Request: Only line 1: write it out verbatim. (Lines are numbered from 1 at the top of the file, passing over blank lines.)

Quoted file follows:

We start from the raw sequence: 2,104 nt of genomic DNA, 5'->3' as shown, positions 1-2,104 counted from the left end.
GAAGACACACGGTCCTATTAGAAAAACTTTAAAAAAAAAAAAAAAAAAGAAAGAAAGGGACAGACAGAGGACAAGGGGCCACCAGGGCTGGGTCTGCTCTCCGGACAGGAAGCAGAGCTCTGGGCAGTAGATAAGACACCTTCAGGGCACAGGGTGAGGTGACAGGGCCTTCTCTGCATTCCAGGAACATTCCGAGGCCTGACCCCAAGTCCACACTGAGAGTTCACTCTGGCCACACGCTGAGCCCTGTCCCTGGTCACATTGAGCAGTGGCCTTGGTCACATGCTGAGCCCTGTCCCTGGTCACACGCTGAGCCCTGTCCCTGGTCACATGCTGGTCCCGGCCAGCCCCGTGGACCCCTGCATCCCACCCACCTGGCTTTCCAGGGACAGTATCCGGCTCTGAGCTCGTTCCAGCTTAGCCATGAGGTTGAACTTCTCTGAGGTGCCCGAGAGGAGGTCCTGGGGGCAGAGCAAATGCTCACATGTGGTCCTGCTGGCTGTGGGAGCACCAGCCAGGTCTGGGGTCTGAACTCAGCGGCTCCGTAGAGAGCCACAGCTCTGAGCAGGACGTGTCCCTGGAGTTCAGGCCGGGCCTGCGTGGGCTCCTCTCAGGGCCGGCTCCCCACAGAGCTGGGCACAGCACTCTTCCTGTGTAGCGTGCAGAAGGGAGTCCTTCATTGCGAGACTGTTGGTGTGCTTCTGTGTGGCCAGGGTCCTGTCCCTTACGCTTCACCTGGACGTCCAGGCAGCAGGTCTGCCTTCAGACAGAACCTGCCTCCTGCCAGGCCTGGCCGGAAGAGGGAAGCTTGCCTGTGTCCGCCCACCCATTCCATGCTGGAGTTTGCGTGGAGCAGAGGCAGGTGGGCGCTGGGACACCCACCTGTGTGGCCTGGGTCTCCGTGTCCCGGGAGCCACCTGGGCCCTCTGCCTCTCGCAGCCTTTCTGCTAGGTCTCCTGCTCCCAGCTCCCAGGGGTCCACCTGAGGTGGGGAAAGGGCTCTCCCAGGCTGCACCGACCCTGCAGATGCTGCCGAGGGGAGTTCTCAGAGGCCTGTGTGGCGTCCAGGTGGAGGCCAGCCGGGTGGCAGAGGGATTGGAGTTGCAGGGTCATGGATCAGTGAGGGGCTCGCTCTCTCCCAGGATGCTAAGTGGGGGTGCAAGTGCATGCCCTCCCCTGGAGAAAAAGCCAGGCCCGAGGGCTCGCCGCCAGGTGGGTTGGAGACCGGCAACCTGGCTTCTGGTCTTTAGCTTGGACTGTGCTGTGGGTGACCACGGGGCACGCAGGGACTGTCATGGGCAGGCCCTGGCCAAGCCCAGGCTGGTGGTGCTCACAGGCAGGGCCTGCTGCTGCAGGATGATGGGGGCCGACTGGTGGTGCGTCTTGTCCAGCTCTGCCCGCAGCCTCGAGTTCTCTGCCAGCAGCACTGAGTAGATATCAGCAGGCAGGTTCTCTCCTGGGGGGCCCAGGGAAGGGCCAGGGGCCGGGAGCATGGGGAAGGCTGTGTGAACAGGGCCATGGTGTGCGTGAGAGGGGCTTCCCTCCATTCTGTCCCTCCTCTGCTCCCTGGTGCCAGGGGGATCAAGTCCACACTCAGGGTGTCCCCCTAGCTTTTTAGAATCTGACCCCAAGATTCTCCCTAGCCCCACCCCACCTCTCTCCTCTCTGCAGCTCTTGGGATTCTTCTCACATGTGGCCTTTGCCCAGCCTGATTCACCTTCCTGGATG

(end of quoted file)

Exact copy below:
We start from the raw sequence: 2,104 nt of genomic DNA, 5'->3' as shown, positions 1-2,104 counted from the left end.